that's worth talking about" because the "IG's report debunked" and
"utterly invalidated" the findings of David Barstow's New York Times expose.

Di Rita then incorrectly suggested that this investigation and
report had been conducted and released by the Obama administration.

In fact, the Inspector General's report that Di Rita cited as
evidence exonerating the program and discrediting Barstow's reporting
was not only later rescinded after an internal audit but also removed from the Defense Department's website.

In a May 5, 2009 memorandum,
Pentagon Inspector General deputy director Donald Horstman wrote, "The
internal review concluded that the report did not meet accepted quality
standards for an Inspector General work product." It found inadequacies
in "the methodology used to examine RMA [retired military analysts]
relationships with Defense contractors" and "a body of testimonial
evidence that was insufficient or inconclusive."

"In particular," Horstman added, "former senior DoD officials who
devised and managed the outreach program refused our requests for an
interview" and that only "7 out of 70" military analysts were
interviewed during the investigation.

Investigators also failed to interview retired Army General and military analyst Barry McCaffrey, the conspicuous subject of David Barstow's 5,000-plus-word follow-up Times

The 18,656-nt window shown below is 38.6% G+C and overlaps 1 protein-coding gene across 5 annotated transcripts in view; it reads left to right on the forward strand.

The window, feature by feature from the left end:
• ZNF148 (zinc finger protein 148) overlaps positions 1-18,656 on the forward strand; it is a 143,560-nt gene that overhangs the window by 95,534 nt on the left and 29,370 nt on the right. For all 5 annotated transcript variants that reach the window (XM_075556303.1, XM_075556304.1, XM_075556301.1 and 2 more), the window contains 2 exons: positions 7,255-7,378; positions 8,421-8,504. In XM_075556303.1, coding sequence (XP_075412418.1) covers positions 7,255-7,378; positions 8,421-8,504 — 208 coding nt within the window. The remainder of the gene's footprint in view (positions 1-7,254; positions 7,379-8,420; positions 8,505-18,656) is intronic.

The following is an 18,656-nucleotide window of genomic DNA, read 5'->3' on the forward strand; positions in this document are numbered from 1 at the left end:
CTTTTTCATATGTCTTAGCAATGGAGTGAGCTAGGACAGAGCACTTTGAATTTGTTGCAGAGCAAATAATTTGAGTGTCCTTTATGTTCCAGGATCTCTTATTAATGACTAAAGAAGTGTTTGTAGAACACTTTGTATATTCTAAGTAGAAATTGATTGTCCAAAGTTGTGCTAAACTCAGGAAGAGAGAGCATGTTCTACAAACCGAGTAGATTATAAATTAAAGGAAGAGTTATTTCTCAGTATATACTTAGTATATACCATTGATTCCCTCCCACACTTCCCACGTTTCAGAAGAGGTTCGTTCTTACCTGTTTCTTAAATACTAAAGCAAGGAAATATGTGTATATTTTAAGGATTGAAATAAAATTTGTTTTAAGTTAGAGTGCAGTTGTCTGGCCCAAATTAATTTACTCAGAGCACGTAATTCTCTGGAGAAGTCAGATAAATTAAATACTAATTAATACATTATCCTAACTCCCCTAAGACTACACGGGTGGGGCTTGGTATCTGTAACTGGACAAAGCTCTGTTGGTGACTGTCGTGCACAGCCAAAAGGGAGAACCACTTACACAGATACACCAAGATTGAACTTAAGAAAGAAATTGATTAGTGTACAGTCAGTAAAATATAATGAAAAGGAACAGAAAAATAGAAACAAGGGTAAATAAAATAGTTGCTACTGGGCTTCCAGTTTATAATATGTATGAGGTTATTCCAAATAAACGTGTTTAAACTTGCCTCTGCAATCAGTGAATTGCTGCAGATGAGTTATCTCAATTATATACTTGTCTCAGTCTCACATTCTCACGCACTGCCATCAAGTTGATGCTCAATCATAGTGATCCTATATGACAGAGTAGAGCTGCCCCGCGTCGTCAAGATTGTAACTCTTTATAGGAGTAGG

expose on the military analyst program, whom Barstow proved
"consistently advocated wartime policies and spending priorities that
are in line with his corporate interests."

In the internal audit's conclusion, Horstman stated expressly, "We
are notifying you of the withdrawal of this report so that you do not
continue to rely on its conclusions. The report has been removed from
our website."


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Nevertheless, Di Rita flatly denied these facts when Raw Story brought them to his attention.

Pentagon spokesman Bryan Whitman -- who Raw Story revealed
was a senior official and active participant in the program - also
attempted to downplay the Bush Pentagon's report's inaccuracies and
omissions. He failed as well to acknowledge that the document has been

Additionally, Whitman reaffirmed his assertion that the "intent and
purpose of the [program] is nothing other than an earnest attempt to
inform the American people."

In defending the program, Whitman also cited the Government Accountability Office's report, which was released last July.

The report acknowledged that "[c]learly, DOD attempted to favorably
influence public opinion with respect to the Administration's war
policies in Iraq and Afghanistan through the RMOs [retired military
officers]," but "did not violate the ban" against domestic propaganda.

A central supporting point for drawing that conclusion, however, was
"[w]e found no evidence that DOD attempted to conceal from the public
its outreach to RMOs or its role in providing RMOs with information,
materials, access to department officials, travel, and luncheons."